"A Jedi? You mean Medd Tandar? The Cerean?"

"No. The other one. Human. Long, white hair."

"I'm looking for him," Zannah admitted. "But what makes you think he was a Jedi?"

"Him got lightsaber. Use it to give Quano this."

The Rodian turned his head and pointed to his cheek. Moving slowly so as not to startle the obviously distraught fellow, Zannah approached until she was able to make out his scar. In the dim light of the glow stick she couldn't be sure, but the burn did appear to be consistent with that made by a lightsaber's blade.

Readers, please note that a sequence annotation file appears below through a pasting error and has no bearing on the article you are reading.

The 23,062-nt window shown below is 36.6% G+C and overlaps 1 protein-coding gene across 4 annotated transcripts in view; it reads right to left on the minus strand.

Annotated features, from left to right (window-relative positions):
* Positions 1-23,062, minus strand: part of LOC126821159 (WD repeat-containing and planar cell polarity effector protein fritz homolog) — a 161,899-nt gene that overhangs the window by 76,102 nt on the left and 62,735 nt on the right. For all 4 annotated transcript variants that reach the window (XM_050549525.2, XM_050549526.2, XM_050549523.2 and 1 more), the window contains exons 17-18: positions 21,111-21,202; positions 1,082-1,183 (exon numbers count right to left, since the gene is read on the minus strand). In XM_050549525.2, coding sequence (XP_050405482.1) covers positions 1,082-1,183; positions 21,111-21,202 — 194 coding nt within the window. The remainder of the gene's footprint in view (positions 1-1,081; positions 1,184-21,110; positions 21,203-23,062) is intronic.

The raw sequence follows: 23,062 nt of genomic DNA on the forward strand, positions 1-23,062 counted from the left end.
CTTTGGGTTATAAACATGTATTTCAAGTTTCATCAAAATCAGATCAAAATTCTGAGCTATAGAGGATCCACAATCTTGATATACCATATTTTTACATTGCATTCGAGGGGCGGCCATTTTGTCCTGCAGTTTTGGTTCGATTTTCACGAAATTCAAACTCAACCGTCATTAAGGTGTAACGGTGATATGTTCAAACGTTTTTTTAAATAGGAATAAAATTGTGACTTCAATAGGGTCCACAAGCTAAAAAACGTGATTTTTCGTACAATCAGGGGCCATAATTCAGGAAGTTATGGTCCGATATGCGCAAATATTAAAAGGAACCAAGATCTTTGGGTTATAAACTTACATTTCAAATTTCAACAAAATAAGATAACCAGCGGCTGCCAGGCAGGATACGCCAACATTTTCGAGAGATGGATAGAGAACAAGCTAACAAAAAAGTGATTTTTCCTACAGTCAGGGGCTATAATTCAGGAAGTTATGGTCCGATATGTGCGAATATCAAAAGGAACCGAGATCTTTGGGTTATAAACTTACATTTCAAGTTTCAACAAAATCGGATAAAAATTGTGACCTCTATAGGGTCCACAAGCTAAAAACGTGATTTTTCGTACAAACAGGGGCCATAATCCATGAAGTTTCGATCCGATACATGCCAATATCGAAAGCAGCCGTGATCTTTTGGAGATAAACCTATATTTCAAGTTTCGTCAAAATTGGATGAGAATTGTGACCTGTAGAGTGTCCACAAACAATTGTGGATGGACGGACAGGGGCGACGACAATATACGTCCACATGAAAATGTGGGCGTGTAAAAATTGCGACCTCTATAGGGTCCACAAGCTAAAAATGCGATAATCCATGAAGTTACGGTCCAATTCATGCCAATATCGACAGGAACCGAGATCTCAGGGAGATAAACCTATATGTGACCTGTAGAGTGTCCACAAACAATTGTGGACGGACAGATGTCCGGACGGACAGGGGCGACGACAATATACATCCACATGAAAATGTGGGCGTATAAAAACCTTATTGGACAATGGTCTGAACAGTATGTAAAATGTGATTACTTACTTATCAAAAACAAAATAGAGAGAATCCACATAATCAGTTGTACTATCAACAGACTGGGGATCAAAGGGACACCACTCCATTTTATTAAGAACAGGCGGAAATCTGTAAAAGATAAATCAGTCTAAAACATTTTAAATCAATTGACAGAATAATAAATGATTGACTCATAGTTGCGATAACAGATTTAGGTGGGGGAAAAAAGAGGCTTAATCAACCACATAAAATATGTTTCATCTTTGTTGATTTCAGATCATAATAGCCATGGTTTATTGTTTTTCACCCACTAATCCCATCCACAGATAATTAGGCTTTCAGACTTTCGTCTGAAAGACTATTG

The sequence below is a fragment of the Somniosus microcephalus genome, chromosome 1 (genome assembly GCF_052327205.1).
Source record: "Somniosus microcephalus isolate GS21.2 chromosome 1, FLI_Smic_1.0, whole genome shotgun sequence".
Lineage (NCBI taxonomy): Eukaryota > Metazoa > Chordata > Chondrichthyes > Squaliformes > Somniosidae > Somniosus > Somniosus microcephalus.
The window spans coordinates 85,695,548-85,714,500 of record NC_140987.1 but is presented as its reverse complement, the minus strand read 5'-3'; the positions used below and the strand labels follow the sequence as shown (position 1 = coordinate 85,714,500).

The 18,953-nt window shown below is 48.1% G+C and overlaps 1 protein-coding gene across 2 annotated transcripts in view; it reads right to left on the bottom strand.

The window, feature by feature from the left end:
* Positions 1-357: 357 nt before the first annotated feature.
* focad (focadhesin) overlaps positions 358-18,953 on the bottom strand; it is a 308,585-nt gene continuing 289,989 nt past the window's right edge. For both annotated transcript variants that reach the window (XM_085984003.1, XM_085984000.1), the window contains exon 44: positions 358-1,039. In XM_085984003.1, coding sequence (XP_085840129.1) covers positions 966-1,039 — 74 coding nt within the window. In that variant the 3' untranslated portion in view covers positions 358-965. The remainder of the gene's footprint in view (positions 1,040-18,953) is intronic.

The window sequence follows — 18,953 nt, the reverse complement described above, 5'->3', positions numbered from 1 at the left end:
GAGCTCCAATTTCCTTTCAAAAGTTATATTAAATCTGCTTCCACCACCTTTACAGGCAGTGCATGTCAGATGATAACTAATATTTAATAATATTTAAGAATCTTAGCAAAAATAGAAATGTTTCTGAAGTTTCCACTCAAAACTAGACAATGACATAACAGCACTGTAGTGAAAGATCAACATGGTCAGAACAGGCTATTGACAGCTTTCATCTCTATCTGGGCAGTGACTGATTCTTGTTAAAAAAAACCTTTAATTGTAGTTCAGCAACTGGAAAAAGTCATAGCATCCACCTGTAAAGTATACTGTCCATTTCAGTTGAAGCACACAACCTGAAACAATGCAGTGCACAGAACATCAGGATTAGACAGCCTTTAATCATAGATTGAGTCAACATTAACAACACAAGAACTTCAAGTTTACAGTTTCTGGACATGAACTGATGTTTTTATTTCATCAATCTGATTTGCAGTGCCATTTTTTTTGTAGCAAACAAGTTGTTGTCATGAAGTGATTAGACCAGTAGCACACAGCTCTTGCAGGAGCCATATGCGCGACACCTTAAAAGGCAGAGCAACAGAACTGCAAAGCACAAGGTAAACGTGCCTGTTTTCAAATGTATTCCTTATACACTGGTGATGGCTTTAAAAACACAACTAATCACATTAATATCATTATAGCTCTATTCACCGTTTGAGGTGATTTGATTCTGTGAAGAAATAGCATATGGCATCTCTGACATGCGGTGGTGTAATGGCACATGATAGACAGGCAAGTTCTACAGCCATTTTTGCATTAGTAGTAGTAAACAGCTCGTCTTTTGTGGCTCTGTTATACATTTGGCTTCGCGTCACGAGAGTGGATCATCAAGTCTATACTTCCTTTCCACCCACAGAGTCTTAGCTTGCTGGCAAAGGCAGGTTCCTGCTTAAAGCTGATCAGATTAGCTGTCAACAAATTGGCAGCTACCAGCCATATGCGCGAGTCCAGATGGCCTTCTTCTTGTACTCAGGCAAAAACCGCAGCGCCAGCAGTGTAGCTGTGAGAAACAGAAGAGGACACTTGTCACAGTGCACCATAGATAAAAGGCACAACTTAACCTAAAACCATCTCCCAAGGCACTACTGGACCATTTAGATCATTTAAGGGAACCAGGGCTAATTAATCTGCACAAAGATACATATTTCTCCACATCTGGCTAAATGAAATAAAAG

She knew how to read people. The Rodian was like an abused pup, cowering as he waited for the next blow. Show him a little compassion, however, and he would react as if she had saved his life.

"He tortured you. You poor thing," she cooed, feigning sympathy even as her mind churned on the identity of the mysterious white-haired man.

A Jedi would never harm someone without just cause. Whoever had done this wasn't one of the Order, but he did have a lightsaber. And he was skilled enough to wound Quano without accidentally slicing off half his head. She had heard tales of Dark Jedi-Jedi Knights who had fallen away from the teachings of their Masters to embrace the power of the dark side. Was it possible the man she sought was one of these?